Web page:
|Bandwidth Test Controller (BWCTL)|
$Date: 2009-01-26 08:59:22 -0500 (Mon, 26 Jan 2009) $
Components OverviewIn the general case, BWCTL works by having a bwctld process on each of the endpoint test systems. The bwctl client contacts each of those daemons and requests a test. That request includes an indication of the desired time period as well as a full parameterization of the desired Iperf, Nuttcp or Thrulay test. bwctld is responsible for implementing the policy and scheduling constraints.
The time period for the test is always requested by the client. It makes a request to the request broker process on each endpoint of the test in turn. The time period is requested by specifying two timestamps. The earliest time and the latest time the client is willing to settle for. The request broker either returns a tentative reservation with the first open time that will fulfill the parameters of the test or a request denied message. The client can then use the tentative reservation time as the earliest time in the request to the request broker on the other host. Eventually, an agreed upon time will be reached or the latest time will be reached. If the request broker can not fulfill the request before the latest time specified in the request, it will return a server too busy message. If the client gets the same time from both servers, it must then confirm the reservation with a start session message. The start session message must be received before a configurable timeout period and before the reservation time, or the server will disallow the reservation.
The bwctld parent resource broker process holds the master schedule. When requests come in from clients, the request broker process does the non-global authorization checks and then passes the global authorization checks up to the resource broker including the request for a given time slot. The scheduling itself is simply a first-fit algorithm with limits imposed on how far it is willing to schedule into the future.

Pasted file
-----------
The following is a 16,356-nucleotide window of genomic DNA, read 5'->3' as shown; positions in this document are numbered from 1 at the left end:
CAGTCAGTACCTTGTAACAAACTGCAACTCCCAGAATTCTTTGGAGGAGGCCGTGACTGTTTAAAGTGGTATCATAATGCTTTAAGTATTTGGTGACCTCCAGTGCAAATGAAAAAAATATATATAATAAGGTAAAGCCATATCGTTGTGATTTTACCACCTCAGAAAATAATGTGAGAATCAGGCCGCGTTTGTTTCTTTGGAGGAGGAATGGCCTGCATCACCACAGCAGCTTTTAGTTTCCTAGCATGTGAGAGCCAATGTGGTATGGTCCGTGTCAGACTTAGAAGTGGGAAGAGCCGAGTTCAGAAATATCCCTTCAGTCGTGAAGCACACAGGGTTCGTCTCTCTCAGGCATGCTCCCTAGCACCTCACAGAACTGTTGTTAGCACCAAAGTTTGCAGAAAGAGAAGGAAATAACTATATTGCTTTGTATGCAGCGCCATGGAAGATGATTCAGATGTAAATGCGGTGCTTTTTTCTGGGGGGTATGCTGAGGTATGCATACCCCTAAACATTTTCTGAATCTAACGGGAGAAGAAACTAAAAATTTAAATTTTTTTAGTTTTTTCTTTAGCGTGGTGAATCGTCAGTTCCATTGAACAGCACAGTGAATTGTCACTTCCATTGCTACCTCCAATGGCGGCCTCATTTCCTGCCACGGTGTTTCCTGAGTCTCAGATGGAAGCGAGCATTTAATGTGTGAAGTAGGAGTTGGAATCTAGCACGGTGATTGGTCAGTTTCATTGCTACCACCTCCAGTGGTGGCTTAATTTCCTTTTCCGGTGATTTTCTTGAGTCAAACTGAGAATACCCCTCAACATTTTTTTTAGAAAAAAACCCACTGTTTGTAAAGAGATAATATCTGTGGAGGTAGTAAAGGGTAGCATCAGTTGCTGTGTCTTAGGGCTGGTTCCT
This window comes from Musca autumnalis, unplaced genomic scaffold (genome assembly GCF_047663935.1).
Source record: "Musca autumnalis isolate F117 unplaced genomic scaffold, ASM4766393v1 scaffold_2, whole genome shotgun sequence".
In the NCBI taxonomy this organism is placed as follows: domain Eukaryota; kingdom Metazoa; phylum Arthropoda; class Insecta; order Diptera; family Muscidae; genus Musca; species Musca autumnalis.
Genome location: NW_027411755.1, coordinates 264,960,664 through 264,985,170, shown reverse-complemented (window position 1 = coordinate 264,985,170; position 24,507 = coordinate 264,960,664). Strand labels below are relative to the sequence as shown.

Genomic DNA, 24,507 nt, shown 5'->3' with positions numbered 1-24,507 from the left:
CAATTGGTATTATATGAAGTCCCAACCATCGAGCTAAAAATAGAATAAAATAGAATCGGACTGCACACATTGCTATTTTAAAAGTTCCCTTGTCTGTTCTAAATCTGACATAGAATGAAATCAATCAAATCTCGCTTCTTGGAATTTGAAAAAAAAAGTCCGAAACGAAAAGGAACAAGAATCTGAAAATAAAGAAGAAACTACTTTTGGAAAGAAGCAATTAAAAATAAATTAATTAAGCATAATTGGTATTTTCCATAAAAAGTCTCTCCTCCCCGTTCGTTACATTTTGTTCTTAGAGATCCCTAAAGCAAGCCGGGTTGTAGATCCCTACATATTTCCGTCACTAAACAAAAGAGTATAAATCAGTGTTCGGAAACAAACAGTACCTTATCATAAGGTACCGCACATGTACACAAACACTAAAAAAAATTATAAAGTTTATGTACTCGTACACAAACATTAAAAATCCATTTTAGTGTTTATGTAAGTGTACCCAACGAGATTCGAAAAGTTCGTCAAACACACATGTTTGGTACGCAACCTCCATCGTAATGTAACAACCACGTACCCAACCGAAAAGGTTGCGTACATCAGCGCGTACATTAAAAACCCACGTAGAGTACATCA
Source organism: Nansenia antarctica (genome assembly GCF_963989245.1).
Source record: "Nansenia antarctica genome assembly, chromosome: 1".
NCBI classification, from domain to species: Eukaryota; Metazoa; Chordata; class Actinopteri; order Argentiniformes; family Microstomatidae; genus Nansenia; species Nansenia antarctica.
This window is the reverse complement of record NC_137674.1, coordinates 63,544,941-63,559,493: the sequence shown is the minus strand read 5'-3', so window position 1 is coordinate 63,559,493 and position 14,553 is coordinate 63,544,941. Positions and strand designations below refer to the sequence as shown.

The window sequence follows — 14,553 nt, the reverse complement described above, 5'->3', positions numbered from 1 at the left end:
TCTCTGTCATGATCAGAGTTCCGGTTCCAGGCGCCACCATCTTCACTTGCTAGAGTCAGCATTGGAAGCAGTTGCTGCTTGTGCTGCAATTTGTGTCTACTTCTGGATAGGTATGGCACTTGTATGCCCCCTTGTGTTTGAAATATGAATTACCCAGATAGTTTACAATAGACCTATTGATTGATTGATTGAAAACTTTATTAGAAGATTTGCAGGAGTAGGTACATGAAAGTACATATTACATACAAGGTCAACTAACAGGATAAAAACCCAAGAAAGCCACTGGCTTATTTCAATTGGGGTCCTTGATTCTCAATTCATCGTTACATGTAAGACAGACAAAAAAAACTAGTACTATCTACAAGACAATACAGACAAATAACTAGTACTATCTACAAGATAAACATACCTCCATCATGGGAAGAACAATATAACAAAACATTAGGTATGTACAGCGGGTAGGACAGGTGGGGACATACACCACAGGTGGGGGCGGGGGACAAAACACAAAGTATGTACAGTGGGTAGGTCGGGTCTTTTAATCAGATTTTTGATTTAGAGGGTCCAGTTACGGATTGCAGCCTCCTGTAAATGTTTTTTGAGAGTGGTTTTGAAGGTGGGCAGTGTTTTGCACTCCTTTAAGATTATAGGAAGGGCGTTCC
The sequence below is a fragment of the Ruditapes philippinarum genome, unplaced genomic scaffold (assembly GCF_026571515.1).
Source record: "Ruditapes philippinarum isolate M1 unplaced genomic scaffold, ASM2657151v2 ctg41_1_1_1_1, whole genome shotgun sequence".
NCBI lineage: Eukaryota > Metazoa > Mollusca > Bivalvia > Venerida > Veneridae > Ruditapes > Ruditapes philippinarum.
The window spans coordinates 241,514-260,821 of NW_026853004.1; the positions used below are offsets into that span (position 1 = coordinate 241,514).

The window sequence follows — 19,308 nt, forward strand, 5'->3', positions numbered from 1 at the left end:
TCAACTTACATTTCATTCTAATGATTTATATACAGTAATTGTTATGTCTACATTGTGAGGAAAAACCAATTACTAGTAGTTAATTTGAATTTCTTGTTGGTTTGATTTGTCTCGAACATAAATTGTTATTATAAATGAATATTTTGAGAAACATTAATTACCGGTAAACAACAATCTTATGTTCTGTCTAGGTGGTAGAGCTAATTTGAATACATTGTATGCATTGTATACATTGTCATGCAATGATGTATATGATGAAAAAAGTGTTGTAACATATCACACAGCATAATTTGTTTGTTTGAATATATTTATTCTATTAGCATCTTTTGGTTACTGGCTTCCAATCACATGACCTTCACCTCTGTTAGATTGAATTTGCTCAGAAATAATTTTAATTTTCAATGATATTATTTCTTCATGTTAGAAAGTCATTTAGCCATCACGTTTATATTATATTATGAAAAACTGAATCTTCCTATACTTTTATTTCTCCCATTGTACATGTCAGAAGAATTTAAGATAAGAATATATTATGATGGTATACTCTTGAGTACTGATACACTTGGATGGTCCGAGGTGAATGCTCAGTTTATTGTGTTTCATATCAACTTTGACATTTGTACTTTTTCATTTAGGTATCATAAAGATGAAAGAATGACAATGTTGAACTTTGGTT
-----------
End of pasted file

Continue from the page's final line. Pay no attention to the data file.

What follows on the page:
Each time slot that is requested is padded to allow for time synchronization issues. The algorithm for the padding is dynamic and depends upon the following factors:
- L (local)
- accuracy of the local clock as reported by NTP and the local sync_fuzz parameter setting
- P (peer)
- accuracy of the peer clock as reported by NTP and the peer sync_fuzz parameter setting
- R (round trip time)
- Round Trip Time between the local host and the peer
- A + L + P + (2 * R)
This amount of time is padded before and after each time slot that is requested. The algorithm was designed to continue to work in the case when the test peer is not as well synchronized and is perhaps halfway around the globe.
The padding is placed before and after the test slot because there is 2 RTT of communication before and after each test. For well synchronized hosts that are fairly near one another, this algorithm usually provides 2-3 seconds of padding between each test (time slot). This could potentially be reduced by making the A constant smaller. That constant represents the amount of time it takes a host to context switch, start processes, and includes how quickly the throughput tester notices that its time is up. Experimentation has shown that even with 1 second of padding, the throughput testers sometimes need to be killed off.
Once the client sends the the start session message, the request broker forks off a peer agent that is responsible for verifying the time offset to the other endpoint of the test and initializing the communication socket that will be used to trade results of the test.
If the test endpoint systems have a reasonably close idea of the time, and they can communicate, the peer agent forks off the test process. The test process waits until the scheduled start time and then executes the desired throughput tester with the correct command line parameters. Note: Experience is showing that a closer integration with the testing process (Iperf, Nuttcp or Thrulay) may be needed in the future.
End User Workstation Configuration
In the event that the local host is one of the endpoints and there is no local bwctld running, bwctl will spawn additional processes to execute the local side of the test directly. In this case, a diagram of the processes involved would look like the following:
Local bwctld not available
* The images above shows a dashed blue line around the processes that occur on each host.
$Id: architecture.html 525 2009-01-26 13:59:22Z aaron $